Barcelona Day 2: Gaudi

Day two was filled with Gaudi! Expect more pictures with this post…for sure.

We started off with an early trek over to La Sagrada Familia. The walk was pretty straight forward from the hotel. We actually lucked out in this respect; our hotel ended up being no more than a 30ish minute walk to anything we ended up seeing. Success!

The church itself is unfathomably awesome. I feel like Notre Dame in Paris was amazing, but this is on another level entirely. The size, the design, the level of detail of every inch of this place is just incredible. Whether you’re religious or not, when you walk in you can’t help but have an overwhelming feeling of spirituality. It really brings you close to god — it’s that amazing. We ended up spending more than 3 hours walking around with our jaws dropped. As if the building itself wasn’t enough, there was a thorough museum explaining the design, the building process, and even includes the models and paintings created by Gaudi to use in the original planning and construction. The construction, by the way, started in the late 1800s and is, today, only 60% complete! Both Lucia and I look forward to visiting again in 10 or so years to see how things will have changed over time.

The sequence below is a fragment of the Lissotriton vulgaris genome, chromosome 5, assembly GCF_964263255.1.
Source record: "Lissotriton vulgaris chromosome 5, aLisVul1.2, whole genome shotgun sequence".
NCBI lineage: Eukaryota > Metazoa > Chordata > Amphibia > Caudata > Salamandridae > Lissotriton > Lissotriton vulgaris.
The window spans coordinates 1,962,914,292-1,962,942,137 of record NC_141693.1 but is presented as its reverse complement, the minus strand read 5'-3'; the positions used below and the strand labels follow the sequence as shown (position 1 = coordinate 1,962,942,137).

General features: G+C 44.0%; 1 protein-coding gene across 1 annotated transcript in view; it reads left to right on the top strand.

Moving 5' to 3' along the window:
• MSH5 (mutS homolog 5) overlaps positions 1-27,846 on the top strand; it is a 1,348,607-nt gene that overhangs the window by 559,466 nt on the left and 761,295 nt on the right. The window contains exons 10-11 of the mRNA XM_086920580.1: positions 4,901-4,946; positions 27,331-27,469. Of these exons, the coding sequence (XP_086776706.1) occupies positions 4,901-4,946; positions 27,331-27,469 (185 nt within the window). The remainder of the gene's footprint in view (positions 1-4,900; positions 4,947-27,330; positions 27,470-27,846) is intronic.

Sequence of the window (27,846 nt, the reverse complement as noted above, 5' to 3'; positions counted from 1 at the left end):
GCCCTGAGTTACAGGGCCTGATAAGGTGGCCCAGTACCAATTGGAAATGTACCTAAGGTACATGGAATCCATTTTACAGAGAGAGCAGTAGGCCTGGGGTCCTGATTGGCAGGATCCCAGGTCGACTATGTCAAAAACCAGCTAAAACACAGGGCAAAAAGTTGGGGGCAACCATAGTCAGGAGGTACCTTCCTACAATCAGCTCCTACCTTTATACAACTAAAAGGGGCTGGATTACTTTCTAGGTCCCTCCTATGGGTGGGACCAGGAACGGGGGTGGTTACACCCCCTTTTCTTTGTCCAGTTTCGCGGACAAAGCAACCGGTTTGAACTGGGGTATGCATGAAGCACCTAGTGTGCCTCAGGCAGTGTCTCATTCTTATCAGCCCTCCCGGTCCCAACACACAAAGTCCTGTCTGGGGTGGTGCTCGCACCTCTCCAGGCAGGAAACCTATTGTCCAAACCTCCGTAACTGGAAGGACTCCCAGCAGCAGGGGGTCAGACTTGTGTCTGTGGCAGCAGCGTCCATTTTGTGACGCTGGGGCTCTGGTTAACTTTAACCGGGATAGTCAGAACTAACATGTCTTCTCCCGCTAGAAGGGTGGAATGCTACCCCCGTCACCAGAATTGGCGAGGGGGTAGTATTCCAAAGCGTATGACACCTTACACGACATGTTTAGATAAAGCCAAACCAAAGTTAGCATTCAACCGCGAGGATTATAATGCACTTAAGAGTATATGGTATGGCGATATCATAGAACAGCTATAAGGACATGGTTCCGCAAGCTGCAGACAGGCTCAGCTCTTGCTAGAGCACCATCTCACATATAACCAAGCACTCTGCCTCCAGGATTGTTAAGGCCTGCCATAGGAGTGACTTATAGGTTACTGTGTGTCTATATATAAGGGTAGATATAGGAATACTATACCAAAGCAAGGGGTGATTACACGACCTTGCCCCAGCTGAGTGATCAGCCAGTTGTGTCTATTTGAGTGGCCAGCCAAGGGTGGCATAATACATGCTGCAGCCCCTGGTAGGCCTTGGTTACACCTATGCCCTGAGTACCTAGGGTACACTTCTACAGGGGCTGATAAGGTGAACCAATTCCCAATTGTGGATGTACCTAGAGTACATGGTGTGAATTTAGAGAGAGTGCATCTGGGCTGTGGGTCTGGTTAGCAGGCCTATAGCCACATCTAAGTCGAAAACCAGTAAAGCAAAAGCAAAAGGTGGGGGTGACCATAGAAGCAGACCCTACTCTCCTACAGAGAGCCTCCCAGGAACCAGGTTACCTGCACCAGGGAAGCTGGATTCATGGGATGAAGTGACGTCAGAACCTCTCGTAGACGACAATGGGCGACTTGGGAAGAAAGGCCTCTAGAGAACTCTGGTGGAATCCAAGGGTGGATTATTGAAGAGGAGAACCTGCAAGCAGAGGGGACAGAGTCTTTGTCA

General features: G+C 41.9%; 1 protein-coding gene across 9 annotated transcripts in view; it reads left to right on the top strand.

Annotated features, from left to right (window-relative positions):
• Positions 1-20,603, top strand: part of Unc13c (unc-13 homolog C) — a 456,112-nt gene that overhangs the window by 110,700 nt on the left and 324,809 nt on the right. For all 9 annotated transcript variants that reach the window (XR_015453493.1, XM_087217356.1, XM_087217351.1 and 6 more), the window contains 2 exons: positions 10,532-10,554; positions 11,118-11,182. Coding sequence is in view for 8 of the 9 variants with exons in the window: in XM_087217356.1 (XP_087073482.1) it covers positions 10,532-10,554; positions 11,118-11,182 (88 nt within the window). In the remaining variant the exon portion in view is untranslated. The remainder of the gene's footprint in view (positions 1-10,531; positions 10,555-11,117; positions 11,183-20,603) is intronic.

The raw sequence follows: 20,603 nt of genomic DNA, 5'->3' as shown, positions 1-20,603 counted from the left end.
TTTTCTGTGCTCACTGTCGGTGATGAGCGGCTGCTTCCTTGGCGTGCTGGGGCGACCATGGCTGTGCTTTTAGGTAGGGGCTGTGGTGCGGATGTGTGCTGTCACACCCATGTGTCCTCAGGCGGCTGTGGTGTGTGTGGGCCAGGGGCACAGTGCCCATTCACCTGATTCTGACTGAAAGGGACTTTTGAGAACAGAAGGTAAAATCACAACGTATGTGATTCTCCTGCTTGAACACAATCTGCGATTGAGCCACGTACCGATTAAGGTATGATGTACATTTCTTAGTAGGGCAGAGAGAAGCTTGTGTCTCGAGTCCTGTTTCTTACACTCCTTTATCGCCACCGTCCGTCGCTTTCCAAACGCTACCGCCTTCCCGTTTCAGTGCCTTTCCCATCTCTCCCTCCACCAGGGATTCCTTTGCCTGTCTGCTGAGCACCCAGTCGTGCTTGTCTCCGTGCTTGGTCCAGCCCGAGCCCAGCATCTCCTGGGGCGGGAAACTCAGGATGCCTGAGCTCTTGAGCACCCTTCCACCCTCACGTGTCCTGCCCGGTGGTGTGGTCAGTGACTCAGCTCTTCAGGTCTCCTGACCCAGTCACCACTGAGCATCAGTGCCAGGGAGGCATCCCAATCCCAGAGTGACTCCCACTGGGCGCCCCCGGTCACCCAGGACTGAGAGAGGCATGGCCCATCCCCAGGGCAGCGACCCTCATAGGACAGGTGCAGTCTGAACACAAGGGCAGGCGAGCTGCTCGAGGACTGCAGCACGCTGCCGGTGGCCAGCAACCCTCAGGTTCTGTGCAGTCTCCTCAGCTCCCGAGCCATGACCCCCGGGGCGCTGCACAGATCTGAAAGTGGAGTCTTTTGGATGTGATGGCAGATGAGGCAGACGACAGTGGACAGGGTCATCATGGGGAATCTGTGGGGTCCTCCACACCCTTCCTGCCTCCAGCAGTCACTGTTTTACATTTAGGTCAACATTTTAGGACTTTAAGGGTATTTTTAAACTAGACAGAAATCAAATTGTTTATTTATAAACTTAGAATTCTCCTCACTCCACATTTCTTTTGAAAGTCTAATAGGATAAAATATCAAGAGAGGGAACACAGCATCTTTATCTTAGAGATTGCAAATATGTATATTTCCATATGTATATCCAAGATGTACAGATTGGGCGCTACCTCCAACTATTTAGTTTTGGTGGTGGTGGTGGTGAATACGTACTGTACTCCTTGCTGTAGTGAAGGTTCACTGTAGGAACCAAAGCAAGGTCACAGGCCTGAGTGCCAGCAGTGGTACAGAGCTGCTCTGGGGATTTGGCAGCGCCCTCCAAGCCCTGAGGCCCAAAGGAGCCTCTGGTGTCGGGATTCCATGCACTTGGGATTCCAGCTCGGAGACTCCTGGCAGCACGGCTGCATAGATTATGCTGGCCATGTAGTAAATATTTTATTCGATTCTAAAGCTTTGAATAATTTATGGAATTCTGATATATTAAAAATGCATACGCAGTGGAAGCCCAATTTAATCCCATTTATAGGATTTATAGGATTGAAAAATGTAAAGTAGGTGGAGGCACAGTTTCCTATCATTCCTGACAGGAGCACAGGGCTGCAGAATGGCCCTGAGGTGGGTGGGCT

The whole experience was beyond expectation, and La Sagrada Familia is hands down my favorite site of the trip. I can’t wait to go back and spend a whole day.

After we finally dragged ourselves out (we kept getting distracted by something new to look at…it took a while to actually leave), it was time to look for lunch. We walked into a nearby deli type place to enjoy probably the worst burger Lucia or I have ever had… haha it was terrible, but we had pictures of La Sagrada Familia to obsess over — which helped. Everyone else’s meals were fine.

After lunch it was time to meet Ari (who had to work in the morning). The next stop for all of us was La Pedrera (another Gaudi masterpiece). La Sagrada Familia is a tough act to follow, but this place didn’t disappoint. We did the audio tour, and I’m super happy we did. La Pedrera was originally designed for a wealthy family who wanted to live there and rent out apartments to tenants. My favorite aspect of the design is actually that the interior has NO load bearing walls. He did this so that the apartments and, really, the entire space could be organized in any way the occupants wanted. The building’s history seems to have taken advantage of this fact too. Pretty cool stuff. He also designed it to maximize natural light — which was pretty evident when we got to tour one of the apartments (made up to be “period” accurate).

After we finished the tour, we headed back to our respective areas to shower and get ready for dinner (the heat necessitated two showers a day). We ate at an italian place that was fantastic, and we all had a great time! Even Maurizio, the Italian, liked it.

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